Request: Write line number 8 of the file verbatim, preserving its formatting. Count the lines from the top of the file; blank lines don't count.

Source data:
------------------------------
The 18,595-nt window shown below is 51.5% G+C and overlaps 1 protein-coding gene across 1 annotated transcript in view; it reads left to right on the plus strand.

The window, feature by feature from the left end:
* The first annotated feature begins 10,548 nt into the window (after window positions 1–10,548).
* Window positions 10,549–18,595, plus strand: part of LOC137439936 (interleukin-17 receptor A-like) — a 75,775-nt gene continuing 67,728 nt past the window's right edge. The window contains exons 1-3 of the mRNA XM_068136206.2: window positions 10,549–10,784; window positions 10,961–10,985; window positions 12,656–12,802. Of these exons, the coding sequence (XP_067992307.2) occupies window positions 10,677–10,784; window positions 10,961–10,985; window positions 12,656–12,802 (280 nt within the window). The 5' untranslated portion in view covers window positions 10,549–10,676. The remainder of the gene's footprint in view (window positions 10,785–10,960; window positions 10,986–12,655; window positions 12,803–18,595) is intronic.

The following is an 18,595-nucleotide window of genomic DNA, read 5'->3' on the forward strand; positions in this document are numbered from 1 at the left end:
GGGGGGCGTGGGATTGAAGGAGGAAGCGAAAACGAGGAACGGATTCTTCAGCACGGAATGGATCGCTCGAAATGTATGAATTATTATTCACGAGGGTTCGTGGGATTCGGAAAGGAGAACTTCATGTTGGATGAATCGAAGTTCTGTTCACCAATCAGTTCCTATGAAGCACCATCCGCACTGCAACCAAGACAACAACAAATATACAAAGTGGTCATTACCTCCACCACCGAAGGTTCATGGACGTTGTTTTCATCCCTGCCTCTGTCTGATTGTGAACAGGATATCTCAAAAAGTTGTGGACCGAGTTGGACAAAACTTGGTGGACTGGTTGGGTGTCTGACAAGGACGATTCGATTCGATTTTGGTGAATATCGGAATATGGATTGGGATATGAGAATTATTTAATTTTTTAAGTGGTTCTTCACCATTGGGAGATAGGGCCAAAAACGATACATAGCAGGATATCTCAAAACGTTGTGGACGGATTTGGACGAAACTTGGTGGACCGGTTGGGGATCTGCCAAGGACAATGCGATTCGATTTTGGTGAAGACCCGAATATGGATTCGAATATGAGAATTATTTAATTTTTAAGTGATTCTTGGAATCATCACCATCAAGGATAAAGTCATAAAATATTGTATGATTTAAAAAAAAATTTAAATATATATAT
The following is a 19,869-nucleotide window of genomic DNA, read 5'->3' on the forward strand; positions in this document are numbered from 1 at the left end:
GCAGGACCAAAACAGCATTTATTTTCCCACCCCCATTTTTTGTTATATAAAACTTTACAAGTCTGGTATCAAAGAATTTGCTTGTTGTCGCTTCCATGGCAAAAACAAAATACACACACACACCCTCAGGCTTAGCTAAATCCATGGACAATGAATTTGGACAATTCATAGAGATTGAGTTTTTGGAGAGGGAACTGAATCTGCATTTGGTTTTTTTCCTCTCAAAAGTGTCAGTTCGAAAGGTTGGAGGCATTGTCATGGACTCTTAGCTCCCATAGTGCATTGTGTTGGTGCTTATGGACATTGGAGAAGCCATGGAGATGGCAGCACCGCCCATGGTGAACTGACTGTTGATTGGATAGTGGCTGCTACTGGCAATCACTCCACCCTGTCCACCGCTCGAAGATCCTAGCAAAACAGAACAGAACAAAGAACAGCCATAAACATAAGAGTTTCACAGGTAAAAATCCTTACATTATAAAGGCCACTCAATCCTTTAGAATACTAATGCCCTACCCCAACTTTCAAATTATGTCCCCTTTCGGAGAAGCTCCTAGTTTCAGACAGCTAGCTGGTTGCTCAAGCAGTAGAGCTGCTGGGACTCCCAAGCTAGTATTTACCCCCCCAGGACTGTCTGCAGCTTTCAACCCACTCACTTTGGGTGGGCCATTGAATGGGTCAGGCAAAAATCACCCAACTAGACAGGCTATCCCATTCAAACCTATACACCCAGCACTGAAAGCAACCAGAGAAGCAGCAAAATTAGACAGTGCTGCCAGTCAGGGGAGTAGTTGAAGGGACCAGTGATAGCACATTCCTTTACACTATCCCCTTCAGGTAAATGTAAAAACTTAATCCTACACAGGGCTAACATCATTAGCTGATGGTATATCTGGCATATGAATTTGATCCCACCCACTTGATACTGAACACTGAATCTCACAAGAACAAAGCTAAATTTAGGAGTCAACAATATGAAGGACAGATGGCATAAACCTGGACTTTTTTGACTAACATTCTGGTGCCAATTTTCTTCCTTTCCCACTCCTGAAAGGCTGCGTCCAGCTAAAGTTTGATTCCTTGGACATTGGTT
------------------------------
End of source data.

GCAGGACCAAAACAGCATTTATTTTCCCACCCCCATTTTTTGTTATATAAAACTTTACAAGTCTGGTATCAAAGAATTTGCTTGTTGTCGCTTCCATGGCAAAAACAAAATACACACACACACCCTCAGGCTTAGCTAAATCCATGGACAATGAATTTGGACAATTCATAGAGATTGAGTTTTTGGAGAGGGAACTGAATCTGCATTTGGTTTTTTTCCTCTCAAAAGTGTCAGTTCGAAAGGTTGGAGGCATTGTCATGGACTCTTAGCTCCCATAGTGCATTGTGTTGGTGCTTATGGACATTGGAGAAGCCATGGAGATGGCAGCACCGCCCATGGTGAACTGACTGTTGATTGGATAGTGGCTGCTACTGGCAATCACTCCACCCTGTCCACCGCTCGAAGATCCTAGCAAAACAGAACAGAACAAAGAACAGCCATAAACATAAGAGTTTCACAGGTAAAAATCCTTACATTATAAAGGCCACTCAATCCTTTAGAATACTAATGCCCTACCCCAACTTTCAAATTATGTCCCCTTTCGGAGAAGCTCCTAGTTTCAGACAGCTAGCTGGTTGCTCAAGCAGTAGAGCTGCTGGGACTCCCAAGCTAGTATTTACCCCCCCAGGACTGTCTGCAGCTTTCAACCCACTCACTTTGGGTGGGCCATTGAATGGGTCAGGCAAAAATCACCCAACTAGACAGGCTATCCCATTCAAACCTATACACCCAGCACTGAAAGCAACCAGAGAAGCAGCAAAATTAGACAGTGCTGCCAGTCAGGGGAGTAGTTGAAGGGACCAGTGATAGCACATTCCTTTACACTATCCCCTTCAGGTAAATGTAAAAACTTAATCCTACACAGGGCTAACATCATTAGCTGATGGTATATCTGGCATATGAATTTGATCCCACCCACTTGATACTGAACACTGAATCTCACAAGAACAAAGCTAAATTTAGGAGTCAACAATATGAAGGACAGATGGCATAAACCTGGACTTTTTTGACTAACATTCTGGTGCCAATTTTCTTCCTTTCCCACTCCTGAAAGGCTGCGTCCAGCTAAAGTTTGATTCCTTGGACATTGGTT